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Management Concepts & Organisational Behaviour - Organisational Power & Politics

Bases of Organisational Power

   Posted On :  19.05.2018 09:25 pm

The coercive power depends on fear. The person with the coercive power has the ability to inflict punishment or adverse consequences on the other person.

Bases of Organisational Power
 

Coercive Power

 
The coercive power depends on fear. The person with the coercive power has the ability to inflict punishment or adverse consequences on the other person. One reacts to this power out of fear of the negative ramifications that might result from non-compliance. In the organisational context, managers frequently exercise coercive power as revealed from their actions such as dismissing, suspending or demoting their subordinates or withholding pay increases. In other words, managers control through force or hitting at the basic physiological or safety needs. Here it is to be noted that protective labour legislation and trade unions have stripped away some of this coercive power of managers.
 

Reward Power

 
Reward power is the opposite of coercive power. People comply with the wishes of another because it will result in positive benefits. The type of rewards includes material rewards like pay increase, fringe benefits, commissions, etc. Managers exercise this power since they have ability and resources to reward their subordinates. The strength of the reward power depends on whether the subordinates look at rewards offered to them as rewards or otherwise. Managers may offer what they think as rewards, but subordinates may not value them. The reverse may also be true.
 

Persuasive Power

 
This use of power rests on the allocation and manipulation of symbolic rewards. If a person can decide who is hired, control the allocation of resources, or influence group norms, he is said to have persuasive power. A few common symbols of manager’s power in the organisation include: getting a favorable placement for a talented subordinate, getting approvals for expenditures beyond budget, getting items on agenda at policy meetings, getting fast access to top decision makers, getting early information about decisions and policy shifts, getting above-average salary increases for subordinates, etc.
 

Knowledge Power

 
Knowledge or access to information is the final use or base of power. When an individual in a group or organisation controls unique information needed to make decisions, then he processes knowledge-based power.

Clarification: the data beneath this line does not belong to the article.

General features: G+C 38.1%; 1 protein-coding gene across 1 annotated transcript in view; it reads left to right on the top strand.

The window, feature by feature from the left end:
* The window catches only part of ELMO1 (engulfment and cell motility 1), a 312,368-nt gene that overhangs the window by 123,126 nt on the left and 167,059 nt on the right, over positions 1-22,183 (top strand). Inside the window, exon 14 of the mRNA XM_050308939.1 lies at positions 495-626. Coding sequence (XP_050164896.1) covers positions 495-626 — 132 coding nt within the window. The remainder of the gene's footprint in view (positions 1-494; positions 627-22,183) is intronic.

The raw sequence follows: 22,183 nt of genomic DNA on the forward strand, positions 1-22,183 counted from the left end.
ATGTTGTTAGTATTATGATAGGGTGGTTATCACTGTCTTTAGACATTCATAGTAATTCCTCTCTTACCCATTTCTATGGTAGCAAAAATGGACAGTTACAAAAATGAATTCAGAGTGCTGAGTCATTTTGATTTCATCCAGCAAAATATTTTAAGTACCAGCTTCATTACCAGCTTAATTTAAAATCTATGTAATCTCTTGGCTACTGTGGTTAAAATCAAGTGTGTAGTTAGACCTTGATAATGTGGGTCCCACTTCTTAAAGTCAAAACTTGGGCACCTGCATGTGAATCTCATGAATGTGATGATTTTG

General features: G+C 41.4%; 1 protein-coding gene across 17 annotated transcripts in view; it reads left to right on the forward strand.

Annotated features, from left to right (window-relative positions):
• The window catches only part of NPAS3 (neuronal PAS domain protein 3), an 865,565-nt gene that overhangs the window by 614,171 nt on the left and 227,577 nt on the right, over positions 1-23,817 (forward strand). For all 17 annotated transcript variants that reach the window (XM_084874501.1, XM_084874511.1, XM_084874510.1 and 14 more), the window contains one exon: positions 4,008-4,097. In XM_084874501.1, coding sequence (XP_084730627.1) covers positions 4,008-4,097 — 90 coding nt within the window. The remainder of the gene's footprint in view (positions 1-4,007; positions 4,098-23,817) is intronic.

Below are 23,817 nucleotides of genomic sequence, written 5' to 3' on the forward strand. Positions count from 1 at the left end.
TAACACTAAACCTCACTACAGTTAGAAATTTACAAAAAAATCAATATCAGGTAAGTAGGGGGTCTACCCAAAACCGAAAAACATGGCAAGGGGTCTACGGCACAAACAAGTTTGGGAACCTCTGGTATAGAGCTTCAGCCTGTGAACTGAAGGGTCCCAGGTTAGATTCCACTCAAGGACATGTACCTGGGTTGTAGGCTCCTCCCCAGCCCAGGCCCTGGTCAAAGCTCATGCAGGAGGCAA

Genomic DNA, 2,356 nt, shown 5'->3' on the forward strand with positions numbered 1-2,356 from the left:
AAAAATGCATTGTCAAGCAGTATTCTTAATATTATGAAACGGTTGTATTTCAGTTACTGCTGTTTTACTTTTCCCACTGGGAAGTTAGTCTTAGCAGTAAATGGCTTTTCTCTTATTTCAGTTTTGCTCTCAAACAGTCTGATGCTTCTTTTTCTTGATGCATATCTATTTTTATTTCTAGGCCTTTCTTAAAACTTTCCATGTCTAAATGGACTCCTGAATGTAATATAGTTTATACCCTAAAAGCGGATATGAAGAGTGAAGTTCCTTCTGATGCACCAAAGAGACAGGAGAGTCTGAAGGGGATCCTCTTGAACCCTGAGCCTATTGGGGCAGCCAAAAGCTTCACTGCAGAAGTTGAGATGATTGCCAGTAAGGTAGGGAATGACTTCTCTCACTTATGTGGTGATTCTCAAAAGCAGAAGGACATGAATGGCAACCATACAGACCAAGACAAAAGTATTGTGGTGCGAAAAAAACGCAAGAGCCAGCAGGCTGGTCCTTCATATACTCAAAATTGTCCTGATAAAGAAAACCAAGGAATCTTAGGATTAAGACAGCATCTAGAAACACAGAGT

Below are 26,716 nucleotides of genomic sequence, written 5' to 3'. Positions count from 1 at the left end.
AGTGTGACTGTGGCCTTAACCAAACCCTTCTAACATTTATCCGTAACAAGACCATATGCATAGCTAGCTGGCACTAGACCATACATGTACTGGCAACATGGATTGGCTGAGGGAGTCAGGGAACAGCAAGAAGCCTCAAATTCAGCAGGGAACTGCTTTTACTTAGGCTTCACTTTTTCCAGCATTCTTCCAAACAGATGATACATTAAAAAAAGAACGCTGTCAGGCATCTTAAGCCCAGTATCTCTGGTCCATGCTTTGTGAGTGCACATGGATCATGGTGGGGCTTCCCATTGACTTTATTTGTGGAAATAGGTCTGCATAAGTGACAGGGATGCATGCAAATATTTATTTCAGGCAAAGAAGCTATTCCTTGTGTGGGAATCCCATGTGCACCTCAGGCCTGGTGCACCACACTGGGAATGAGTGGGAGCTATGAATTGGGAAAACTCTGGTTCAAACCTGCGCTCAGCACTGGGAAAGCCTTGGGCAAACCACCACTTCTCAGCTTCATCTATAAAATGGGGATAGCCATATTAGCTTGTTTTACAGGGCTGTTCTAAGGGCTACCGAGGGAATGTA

Influenceability of Targets of Power

 
So far our discussion has confirmed the unilateral influence of power from the agent (power holder) to targets (other persons). Power relationship as a reciprocal relationship can be better understood by focusing attention on characteristics of targets. Influenceability of targets depends on the following:
 

Dependency

 
Power is a function of dependency. The general dependence postulates that the greater the dependency of the target on the agent, the greater the power the agent has over the target. Dependency increases when the resources controlled by the agent are important, scare and non-substitutable. The scarcity - dependency relationship can be clearly seen in occupational groups where supply of skills is low relative to demand for them.
 

Uncertainty

 
When people have a feeling of uncertainty about the correctness of their behaviour, they are more susceptible to influence.
 

Personality

 
Persons with personality characters like low tolerance for ambiguity and high anxiety (fear of failure) are more likely to be influenced.
 

Intelligence

 
Relationship between intelligence and influenceability is complex. In some cases it is positive whereas in other cases negative, since highly intelligent people being held in high esteem may resist being influenced.
 

Gender

 
It is traditionally believed that women are more likely to be influenced than men, because of the way the former are brought up. As the role of women is fast changing and they are more empowered now, there is a perceptible change, of late.

Culture

 
Western cultures that emphasize individuality, dissent and diversity tend to decrease influenceability whereas Asian cultures that emphasize cohesiveness, agreement and uniformity promote influenceability.

 

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